Bonamark’s client had big plans to expand their confectionary business into the European Union with two new trademarks, both featuring beautifully designed logos with gold as the primary color. But their dreams were nearly dashed when they received a threatening letter from Haribo GmbH & Co. KG, a well-known confectionery company, claiming that the color “gold” used in their application was protected for all confectionary-related products in the EU.
Our client was heartbroken. They had poured their heart and soul into creating their brand, and now it seemed like they might have to abandon their plans for expansion. The prospect of facing off against a large, well-funded opponent in a trademark litigation case was daunting, to say the least. But at Bonamark, we knew we had to fight for our client’s rights.
We dug in and worked tirelessly to negotiate a coexistence agreement with Haribo GmbH & Co. KG. After some back and forth, we managed to secure a win for our client. Haribo GmbH & Co. KG agreed to withdraw their opposition if our client would disclaim “fruit gums” and other related products from the scope of protection of their trademark. Our client was overjoyed; they could now move forward with their expansion plans without any further legal obstacles.
At Bonamark, we understand how much your brand means to you. It’s not just a logo or a color scheme; it’s a reflection of your vision, your passion, and your hard work. We’re committed to protecting your brand and helping you achieve your goals, no matter what challenges arise. Let’s work together to build something beautiful and enduring.
A coexistence agreement in trademarks is a legal agreement between two or more trademark owners, which allows them to use similar or identical trademarks in the same market without causing confusion among consumers.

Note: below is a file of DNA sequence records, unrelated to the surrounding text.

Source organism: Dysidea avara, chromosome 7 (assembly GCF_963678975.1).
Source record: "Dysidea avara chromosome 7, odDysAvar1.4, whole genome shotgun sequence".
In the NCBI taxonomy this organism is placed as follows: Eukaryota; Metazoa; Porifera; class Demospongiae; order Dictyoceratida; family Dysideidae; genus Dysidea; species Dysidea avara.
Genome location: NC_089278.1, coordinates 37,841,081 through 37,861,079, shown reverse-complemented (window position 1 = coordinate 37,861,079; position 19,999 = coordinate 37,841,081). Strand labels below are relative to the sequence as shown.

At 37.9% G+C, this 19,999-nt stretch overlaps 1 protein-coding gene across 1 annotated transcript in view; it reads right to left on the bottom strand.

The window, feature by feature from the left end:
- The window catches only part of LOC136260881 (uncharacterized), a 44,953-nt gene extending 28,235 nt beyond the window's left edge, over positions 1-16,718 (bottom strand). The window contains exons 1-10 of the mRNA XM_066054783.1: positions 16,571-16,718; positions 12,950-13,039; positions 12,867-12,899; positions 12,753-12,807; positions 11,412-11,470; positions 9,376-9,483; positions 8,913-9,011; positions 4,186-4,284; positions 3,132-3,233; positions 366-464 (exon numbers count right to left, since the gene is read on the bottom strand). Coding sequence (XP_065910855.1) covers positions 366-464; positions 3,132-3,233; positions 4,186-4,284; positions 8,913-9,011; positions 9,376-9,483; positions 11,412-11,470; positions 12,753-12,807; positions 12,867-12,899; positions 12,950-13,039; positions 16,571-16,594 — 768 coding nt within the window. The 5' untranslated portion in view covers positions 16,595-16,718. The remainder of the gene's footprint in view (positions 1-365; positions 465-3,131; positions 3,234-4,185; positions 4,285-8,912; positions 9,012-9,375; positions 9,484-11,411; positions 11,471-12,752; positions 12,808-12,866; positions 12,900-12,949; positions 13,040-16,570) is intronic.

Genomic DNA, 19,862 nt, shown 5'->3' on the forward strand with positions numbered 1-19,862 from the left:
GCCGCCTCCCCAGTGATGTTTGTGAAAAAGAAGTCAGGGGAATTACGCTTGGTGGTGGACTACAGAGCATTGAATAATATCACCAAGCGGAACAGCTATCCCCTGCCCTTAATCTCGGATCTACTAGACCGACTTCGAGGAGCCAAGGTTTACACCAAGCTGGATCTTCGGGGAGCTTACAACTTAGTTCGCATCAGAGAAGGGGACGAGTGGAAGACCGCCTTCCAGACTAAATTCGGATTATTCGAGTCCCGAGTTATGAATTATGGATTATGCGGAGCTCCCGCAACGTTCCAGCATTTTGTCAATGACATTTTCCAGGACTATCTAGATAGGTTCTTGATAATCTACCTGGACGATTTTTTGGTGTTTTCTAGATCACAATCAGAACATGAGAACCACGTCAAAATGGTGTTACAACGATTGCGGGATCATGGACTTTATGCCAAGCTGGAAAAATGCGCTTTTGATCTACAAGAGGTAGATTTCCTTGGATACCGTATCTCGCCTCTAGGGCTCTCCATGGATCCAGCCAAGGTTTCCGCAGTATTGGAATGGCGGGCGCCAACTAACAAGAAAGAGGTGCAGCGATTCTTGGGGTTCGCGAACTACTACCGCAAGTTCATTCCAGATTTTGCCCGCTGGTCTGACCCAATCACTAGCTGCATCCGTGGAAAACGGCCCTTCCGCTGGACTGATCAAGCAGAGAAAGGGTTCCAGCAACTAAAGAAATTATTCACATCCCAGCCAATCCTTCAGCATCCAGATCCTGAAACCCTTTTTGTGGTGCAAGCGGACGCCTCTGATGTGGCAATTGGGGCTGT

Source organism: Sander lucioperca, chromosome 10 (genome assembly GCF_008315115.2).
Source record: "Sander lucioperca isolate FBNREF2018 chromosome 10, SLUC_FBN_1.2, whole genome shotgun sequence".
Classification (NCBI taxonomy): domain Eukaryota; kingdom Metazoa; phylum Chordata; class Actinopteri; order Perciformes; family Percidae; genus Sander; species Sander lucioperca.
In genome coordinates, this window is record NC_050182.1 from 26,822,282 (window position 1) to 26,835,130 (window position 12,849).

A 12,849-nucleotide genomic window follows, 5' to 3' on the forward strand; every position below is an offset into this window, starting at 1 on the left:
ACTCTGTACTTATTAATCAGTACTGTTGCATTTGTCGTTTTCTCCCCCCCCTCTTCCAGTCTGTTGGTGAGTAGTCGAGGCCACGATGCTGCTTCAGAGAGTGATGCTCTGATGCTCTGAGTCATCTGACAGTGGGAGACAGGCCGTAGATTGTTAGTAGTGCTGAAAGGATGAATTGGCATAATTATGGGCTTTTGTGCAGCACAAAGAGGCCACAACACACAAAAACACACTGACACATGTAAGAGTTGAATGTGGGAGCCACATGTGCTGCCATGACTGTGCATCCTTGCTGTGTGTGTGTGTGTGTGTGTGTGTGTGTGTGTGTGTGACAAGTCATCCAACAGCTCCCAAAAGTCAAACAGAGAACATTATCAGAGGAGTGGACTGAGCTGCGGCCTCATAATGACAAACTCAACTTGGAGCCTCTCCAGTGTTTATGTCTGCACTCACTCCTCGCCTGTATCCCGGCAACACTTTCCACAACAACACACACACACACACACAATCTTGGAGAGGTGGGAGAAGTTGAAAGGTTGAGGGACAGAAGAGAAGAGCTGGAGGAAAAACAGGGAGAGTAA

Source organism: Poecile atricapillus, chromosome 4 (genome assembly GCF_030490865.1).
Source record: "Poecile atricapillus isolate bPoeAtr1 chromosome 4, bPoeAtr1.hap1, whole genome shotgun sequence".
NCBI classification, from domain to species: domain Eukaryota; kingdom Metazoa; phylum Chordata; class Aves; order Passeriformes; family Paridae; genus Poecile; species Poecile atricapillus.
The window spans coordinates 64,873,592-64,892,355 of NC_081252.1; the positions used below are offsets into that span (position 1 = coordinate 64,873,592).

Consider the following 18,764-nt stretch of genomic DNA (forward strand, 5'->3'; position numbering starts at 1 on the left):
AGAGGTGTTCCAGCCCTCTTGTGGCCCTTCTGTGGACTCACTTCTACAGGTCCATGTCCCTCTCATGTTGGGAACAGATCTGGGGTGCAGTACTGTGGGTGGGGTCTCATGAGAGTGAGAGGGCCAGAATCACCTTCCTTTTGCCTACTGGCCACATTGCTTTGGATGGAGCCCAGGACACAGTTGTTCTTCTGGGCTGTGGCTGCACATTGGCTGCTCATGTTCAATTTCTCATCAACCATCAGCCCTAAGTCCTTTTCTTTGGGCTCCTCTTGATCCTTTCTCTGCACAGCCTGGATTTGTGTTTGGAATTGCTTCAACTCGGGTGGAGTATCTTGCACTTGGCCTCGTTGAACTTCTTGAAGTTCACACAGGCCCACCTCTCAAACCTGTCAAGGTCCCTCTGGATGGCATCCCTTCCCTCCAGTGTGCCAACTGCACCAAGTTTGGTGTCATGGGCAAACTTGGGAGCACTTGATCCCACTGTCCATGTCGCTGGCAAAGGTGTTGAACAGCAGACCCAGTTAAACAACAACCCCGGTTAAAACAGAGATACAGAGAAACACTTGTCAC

In this type of agreement, the trademark owners agree to coexist and use their trademarks in a specific way, such as using them only in certain geographic regions or for specific products or services. The agreement may also include other provisions, such as restrictions on marketing or advertising activities that could cause confusion among consumers.
Coexistence agreements are typically used when two or more companies have similar trademarks that may cause confusion among consumers if used in the same market. Instead of engaging in costly litigation to resolve the issue, the companies can enter into a coexistence agreement, which allows them to continue using their trademarks in a way that does not infringe on each other's rights.
Author: Jared Miller. Jared is a trademark consultant at Bonamark.com with an extensive experience in trademarks and patents. He joined Bonamark in 2020.